United States District Court, D. Massachusetts
MEMORANDUM AND ORDER ON SMARTLING'S OPPOSITION TO
SKAWA INNOVATION'S BILL OF COSTS
ALLISON D. BURROUGHS, U.S. DISTRICT JUDGE.
action between Plaintiff Smartling, Inc.
(“Smartling”) and Defendant Skawa Innovation Ltd.
(“Skawa”) was tried before a jury from June 3 to
June 12, 2019. Smartling sold a translation proxy application
to help companies translate their websites into different
languages. It alleged that Skawa's translation proxy
project, Easyling, infringed on Smartling's trademark and
trade dress by copying Smartling's website and other
aspects of its branding. On June 12, 2019, the jury returned
a verdict for Skawa, and on July 31, 2019, Skawa submitted a
bill of costs. [ECF Nos. 150, 160]. Presently before the Court
is Smartling's opposition to Skawa's bill of costs.
[ECF No. 161]. Skawa requests costs of $7, 372.10. [ECF No.
160]. For the reasons explained below, costs of $4, 009.10
Rule of Civil Procedure 54(d) provides that “[u]nless a
federal statute, these rules, or a court order provides
otherwise, costs-other than attorney's fees-should be
allowed to the prevailing party.” Fed.R.Civ.P.
54(d)(1). While “[t]here is a background presumption
[under Rule 54(d)] favoring cost recovery for prevailing
parties, ” B. Fernandez & HNOS, Inc. v. Kellogg
USA, Inc., 516 F.3d 18, 28 (1st Cir. 2008), “[t]he
award of costs is a matter given to the discretion of the
district court, ” Sharp v. Hylas Yachts, Inc.,
No. 11-cv-11814-JCB, 2016 WL 10654435, at *1 (D. Mass. June
14, 2016). “[T]he ‘prevailing party' is the
party who prevails as to the substantial part of the
litigation.” Sheehy v. Town of Plymouth, No.
95-cv-12425-RBC, 2001 WL 92386, at *3 (D. Mass. Jan. 18,
2001) (quoting Testa v. Village of Mundelein, 89
F.3d 443, 447 (7th Cir. 1996)) (quotation marks omitted).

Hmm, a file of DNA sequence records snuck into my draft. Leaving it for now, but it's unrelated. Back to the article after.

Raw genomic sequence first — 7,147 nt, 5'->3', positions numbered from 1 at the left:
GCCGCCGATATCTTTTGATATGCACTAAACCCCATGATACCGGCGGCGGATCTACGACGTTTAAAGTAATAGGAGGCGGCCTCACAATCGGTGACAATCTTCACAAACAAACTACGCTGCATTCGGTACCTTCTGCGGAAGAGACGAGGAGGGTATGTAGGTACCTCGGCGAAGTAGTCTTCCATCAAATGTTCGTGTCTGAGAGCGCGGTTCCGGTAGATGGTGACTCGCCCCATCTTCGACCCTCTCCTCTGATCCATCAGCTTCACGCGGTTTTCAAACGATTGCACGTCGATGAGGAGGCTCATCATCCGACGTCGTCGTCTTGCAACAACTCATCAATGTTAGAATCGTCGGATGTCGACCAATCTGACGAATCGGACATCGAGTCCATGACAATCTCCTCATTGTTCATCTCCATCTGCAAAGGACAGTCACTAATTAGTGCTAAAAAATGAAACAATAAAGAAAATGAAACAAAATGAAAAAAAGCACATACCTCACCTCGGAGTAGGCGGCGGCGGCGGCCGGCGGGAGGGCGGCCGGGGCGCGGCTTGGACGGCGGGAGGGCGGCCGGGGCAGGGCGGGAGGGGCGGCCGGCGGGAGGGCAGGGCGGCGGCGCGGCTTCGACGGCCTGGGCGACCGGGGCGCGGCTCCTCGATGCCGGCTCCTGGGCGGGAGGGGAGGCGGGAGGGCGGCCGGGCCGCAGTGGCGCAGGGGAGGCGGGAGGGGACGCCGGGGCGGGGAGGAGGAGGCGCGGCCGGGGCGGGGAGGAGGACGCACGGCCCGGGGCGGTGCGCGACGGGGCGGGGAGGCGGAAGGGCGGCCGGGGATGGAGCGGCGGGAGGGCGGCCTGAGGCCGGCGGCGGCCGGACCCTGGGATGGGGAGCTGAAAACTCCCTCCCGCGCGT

Here, Skawa Innovation is the prevailing party. See
[ECF Nos. 150, 159].
argues that the Court should disallow Skawa's request for
deposition transcripts costs because several of the
transcripts at issue were not used at trial. [ECF No. 162 at
4 & n.2]. Under 28 U.S.C. § 1920, fees for
transcripts “necessarily obtained for use in the case,
” are recoverable. Transcripts are “necessarily
obtained for use in the case” if they are “either
introduced in evidence or used at trial.” Templeman
v. Chris Craft Corp., 770 F.2d 245, 249 (1st Cir. 1985).
Deposition transcript fees may also be recoverable “if
special circumstances warrant it, ” id.,
however, using deposition transcripts only to prepare for
trial or in legal memoranda is not sufficient to impose
costs, see Haemonetics Corp. v. Fenwal, Inc., 863
F.Supp.2d 110, 116-17 (D. Mass. 2012); Walters v.
President & Fellows of Harvard Coll., 692 F.Supp.
1440, 1443 (D. Mass. 1988) (“Although these depositions
may well have been necessary to the thorough preparation of
the plaintiff's case, she has not demonstrated any
special circumstances warranting the recovery of the
requests costs of $6, 268.75 for “printed or
electronically recorded transcripts necessarily obtained for
use in the case.” [ECF No. 160-1]. The Court finds an
award of transcript costs associated with the depositions of
Jack Welde and Peter Farago appropriate here. The Court
allows costs of $908.50 for the deposition transcript of
Peter Farago and the $195.00 virtual service fee associated
with that deposition. See [ECF No. 160-2 at 4, 8].
The Court allows costs of $1, 802.25 for Jack Welde's
deposition transcript. See [ECF No. 160-2 at 3].
Thus, the Court allows total transcript costs of $2, 905.75.
The Court disallows the remaining $3, 363.00 in transcript
costs requested by Skawa.
Court allows Skawa's request for $1, 103.35 in printing
costs. See [ECF No. 160-1].
clerk shall tax costs in the amount of $4, 009.10, being the
sum of $2, 905.75 in transcript costs and $1, 103.35 in
 Skawa filed a motion for attorney fees
and costs on July 11, 2019 that did not include a bill of
costs. [ECF No. 155]. The Court denied the motion for
attorney fees, and on July 30, 2019, suggested that Skawa
file a bill of costs if it wished to obtain costs pursuant to
Federal Rule of Civil Procedure 54(d) and 28 U.S.C. §
1920. [ECF Nos. 157, 159].
 Smartling argues that Skawa did not
prevail on all counts where the Court entered summary
judgment for Smartling on Skawa's Massachusetts General
Laws chapter 93A counterclaim. See [ECF No. 162 at
1-2 & n.1]. The Court finds that Skawa prevailed as to
the substantial part of the litigation. See [ECF No.
154]. For the avoidance of doubt, the Court notes that the
judgment entered by the clerk for Skawa “on all
counts” reflects the fact that the jury returned a
verdict for Skawa ...